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Research Guides

Public Performance Rights for Film: Home

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Classroom Video Screening Policy

If you are showing a film on campus you must first determine if your event falls under the rules of the Classroom Video Policyor if you need to obtain public performance rights. 

Questions?

If you have questions concerning streaming video or films found online please contact Carmen Greenlee.

Do I need to obtain permission to show a film on campus?

Public Performance Rights are usually held by the producer or distributor of a film. To show a film which does not fall under the rules for a classroom showing, you will need to obtain rights for which you usually need to pay a fee.  Normal fees range from $300-$800 per showing. 

 

This chart can help you determine whether or not to seek permission:

Yes...

No...

•    if the screening is open to the public, such as showing a foreign-language film to the community for cultural enrichment

•    if the screening is in a public space where access is not restricted, such as an instructor showing a film to a class for curriculum-related purposes in a public or unrestricted-access location

•    if persons attending are outside the normal circle of family and acquaintances, such as showing a film to a club or organization, or showing a film for class but inviting others to attend

•    if privately viewing the film in your room with friends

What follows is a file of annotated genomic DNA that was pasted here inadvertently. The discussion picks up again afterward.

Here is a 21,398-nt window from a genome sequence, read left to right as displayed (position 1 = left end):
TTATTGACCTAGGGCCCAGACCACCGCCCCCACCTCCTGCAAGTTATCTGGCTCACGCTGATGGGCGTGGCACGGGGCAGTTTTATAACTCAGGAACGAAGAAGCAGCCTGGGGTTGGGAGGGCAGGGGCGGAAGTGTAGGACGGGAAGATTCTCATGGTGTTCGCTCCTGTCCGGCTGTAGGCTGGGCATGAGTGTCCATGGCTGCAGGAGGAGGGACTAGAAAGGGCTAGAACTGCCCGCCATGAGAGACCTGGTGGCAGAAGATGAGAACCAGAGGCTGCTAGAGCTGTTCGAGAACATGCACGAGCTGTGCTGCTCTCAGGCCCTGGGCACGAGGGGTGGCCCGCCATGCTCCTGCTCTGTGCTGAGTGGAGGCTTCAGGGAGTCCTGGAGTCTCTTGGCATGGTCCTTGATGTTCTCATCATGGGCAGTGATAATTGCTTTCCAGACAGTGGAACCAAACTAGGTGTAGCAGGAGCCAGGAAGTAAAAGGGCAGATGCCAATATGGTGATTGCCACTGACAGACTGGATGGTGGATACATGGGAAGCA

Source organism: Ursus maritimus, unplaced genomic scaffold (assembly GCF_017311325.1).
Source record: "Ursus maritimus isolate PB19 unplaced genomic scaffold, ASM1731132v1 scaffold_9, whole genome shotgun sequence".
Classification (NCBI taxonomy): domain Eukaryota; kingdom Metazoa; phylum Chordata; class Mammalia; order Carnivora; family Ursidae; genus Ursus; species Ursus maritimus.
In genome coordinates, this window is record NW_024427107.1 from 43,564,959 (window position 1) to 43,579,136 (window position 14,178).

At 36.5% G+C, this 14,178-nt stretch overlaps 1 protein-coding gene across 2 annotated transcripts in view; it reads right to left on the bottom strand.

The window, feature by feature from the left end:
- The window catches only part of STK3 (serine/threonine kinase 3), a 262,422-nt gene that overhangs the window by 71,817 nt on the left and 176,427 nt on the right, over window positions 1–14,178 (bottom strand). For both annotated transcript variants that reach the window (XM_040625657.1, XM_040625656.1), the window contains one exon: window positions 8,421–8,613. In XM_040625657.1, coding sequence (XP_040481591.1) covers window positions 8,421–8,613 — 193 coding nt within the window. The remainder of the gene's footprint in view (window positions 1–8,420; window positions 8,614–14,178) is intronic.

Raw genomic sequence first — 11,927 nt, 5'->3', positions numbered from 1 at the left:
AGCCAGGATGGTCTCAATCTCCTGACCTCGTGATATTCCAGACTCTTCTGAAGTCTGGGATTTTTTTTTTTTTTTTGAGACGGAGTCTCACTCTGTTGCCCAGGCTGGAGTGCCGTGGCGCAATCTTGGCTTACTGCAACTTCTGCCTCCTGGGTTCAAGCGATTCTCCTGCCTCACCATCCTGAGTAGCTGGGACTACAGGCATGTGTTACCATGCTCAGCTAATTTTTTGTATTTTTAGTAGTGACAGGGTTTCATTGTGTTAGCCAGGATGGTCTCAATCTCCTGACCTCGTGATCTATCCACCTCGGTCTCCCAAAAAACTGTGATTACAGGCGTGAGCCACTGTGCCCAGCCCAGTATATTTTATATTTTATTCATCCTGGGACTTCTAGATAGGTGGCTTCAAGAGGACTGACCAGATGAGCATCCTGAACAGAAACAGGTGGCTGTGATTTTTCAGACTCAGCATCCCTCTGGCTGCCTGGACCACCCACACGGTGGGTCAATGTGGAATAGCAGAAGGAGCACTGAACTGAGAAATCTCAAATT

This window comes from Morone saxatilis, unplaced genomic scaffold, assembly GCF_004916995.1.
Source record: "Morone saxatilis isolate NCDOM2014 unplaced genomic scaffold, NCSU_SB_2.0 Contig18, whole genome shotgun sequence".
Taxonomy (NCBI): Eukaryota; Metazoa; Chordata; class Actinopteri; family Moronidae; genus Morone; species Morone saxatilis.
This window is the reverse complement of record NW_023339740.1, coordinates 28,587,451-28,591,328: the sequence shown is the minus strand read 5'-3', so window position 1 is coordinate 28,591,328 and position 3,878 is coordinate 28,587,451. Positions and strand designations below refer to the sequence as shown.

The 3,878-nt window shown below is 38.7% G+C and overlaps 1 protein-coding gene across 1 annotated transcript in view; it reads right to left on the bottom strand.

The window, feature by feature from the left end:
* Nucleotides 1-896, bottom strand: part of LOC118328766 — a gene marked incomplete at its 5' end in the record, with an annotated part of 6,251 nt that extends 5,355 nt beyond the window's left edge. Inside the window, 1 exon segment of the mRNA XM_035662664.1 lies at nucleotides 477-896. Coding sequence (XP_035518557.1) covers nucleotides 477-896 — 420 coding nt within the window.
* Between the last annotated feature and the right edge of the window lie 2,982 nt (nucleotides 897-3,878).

•    if an instructor is showing the film to officially registered students in a classroom, where content of film directly relates to course

How to Obtain Permission

 

Who is the Distributor of the Film/Episode I Want to Show?

•    Go to the Internet Movie Database.

•    Search for your film by title.

•    Look on the film's site listing for the company credits (on the left-hand side of the screen).

•    There, you will find the distributor(s) listed. Once you have the original distributor ("original rights owner"), click here to determine the current distributor of the film from this list. 

 

Films in the Public Domain

There are some films that are not owned and, therefore, are not subject to copyright laws. You can screen these without purchasing PPR. Click here  to see a list of films commonly known to be in the public domain.

More about Public Domain Films from the Library of Congress, the Digital Public Library of America and the Internet Archive.

Subject Guide

Carmen Greenlee
Contact:
111B H-L Library and Media Commons
207.725.3286